I really like Mark Ghoulston's work. I enjoy listening to him on podcasts and watching his YouTube videos. I have enjoyed his other book and this one is worth listening to. I even bought a hardcover edition as a gift for a business friend.
I loved it! A hard copy would be nice to go along with it.
Really enjoyed the narrator too.
"New Tools.... Teaches How and When to use Them!"
Listening to this author was time well spent. He is knowledgeable, experienced, practical, interesting and offered usable words and methods to use in dealing with the bits of "crazy" in me and in those whom I love. Best take away phrase.."Opportunity for Poise!" Thank you Dr. Goulston
"NOW I understand..."
Dr. Goulston, you are a genius! This book will show you why you've had trouble communicating with "some folks"...and how to be more successful in the future. Well played, Dr. Well played!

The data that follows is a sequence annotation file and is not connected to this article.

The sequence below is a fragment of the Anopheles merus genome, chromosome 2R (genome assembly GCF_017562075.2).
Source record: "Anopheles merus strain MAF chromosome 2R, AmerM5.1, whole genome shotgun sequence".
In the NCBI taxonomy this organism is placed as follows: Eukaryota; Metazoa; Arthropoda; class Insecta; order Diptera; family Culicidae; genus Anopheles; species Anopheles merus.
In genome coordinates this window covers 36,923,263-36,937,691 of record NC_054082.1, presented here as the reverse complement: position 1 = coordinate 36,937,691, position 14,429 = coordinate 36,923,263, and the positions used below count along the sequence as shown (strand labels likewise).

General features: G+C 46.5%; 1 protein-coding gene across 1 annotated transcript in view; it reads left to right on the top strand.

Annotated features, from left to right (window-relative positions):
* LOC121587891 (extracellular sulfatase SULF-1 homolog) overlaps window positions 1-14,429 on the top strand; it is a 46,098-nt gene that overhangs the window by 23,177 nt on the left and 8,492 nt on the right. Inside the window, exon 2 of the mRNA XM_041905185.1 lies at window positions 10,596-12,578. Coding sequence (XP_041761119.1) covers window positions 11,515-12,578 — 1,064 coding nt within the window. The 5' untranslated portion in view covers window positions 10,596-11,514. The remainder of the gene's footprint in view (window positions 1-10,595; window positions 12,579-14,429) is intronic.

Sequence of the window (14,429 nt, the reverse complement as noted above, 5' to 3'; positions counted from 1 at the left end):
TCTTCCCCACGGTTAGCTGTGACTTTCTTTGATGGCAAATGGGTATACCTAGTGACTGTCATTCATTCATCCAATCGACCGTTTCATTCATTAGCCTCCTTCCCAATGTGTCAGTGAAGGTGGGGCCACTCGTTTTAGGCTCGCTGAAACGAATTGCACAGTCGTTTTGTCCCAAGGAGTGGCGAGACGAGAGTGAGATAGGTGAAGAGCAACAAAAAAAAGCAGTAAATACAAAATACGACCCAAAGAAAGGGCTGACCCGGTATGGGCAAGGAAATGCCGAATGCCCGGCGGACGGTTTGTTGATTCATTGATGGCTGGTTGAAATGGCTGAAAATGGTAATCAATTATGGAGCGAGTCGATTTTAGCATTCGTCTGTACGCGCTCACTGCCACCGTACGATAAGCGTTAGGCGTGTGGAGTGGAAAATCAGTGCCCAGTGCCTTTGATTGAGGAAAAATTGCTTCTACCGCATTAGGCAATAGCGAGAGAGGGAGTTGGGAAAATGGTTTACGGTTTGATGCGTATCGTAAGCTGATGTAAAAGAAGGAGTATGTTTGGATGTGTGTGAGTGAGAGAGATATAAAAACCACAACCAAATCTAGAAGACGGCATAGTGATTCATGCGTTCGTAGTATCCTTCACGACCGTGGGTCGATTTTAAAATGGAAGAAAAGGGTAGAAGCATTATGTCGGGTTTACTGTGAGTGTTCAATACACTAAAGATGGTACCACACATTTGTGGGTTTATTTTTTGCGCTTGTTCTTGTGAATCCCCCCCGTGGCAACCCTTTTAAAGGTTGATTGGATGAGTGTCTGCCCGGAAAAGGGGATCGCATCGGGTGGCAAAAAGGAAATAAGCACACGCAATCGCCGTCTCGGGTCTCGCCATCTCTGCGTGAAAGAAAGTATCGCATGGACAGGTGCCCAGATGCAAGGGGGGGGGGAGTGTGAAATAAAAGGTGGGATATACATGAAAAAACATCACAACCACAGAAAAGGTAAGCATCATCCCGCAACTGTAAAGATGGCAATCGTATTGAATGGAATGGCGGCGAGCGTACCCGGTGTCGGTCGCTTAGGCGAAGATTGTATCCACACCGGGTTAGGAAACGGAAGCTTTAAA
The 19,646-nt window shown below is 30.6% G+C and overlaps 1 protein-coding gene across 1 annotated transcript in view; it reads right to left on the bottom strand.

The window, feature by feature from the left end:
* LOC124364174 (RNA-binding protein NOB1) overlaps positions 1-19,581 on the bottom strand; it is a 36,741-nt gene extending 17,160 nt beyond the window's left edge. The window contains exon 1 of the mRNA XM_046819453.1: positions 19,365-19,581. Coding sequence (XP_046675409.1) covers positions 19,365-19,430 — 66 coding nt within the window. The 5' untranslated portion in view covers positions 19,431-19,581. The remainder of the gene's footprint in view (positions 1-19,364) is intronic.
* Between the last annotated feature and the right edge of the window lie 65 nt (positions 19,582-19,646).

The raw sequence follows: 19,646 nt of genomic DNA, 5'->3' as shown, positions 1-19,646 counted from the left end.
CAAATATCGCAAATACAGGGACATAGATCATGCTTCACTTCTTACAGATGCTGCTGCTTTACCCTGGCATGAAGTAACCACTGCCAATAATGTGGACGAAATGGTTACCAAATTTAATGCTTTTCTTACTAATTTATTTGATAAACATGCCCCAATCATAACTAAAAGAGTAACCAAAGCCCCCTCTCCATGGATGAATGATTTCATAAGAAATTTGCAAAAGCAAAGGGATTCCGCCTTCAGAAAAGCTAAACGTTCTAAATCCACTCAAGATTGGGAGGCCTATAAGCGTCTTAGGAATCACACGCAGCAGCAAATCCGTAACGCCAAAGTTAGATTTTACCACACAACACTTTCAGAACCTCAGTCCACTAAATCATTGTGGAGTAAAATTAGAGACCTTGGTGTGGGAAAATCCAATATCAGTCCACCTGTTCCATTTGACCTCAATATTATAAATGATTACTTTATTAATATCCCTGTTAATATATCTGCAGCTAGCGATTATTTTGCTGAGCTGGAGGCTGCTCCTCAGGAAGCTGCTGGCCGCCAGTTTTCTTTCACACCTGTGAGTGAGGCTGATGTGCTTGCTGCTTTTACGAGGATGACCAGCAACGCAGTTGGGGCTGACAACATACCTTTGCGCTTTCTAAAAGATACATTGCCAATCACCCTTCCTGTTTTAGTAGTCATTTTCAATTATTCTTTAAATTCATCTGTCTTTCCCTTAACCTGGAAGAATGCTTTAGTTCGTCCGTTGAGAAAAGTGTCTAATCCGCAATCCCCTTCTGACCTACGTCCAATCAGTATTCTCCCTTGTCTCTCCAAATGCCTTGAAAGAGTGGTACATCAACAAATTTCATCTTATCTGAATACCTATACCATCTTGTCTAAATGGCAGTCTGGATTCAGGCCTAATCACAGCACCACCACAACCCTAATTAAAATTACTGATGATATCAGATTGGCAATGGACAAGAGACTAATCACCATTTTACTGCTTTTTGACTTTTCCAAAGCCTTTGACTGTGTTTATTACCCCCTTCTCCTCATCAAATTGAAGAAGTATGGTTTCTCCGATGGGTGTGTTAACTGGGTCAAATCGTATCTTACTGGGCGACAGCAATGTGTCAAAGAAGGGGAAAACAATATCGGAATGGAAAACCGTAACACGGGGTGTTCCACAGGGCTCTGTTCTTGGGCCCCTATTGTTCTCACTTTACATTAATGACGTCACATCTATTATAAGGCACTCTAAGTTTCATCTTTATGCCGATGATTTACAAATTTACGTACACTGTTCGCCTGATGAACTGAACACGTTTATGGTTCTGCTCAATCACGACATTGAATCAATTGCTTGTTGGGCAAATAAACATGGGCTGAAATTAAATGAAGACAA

"Talking to Crazy"
A must read!! Great for anyone challenged with difficult or irrational people in their lives. I absolutely recommend this book!
"Practical ideas for dealing with the not so logical people in your life!"
I have already started to use some of the ideas in this book with success!
"Insulting and Fake"
This book rings false and insulting. Dr. Goulston equates "crazy" with "emotion", and prizes a complete detachment from emotion. This viewpoint is not only male-centric but Western-centric and will only serve to make himself feel better for disassociating with any sort of emotional ties to action. Dr. Goulston does nothing but brag about his quick wit with clients, and his constant paragraphs of banter (from which he always emerges smelling like roses) makes me dislike the smug guy with a ferver.
"Sound advice we all need to hear"
This book contains some of the most common-sense, interpersonal advice, I've ever heard and is a useful tool for my therapist kit bag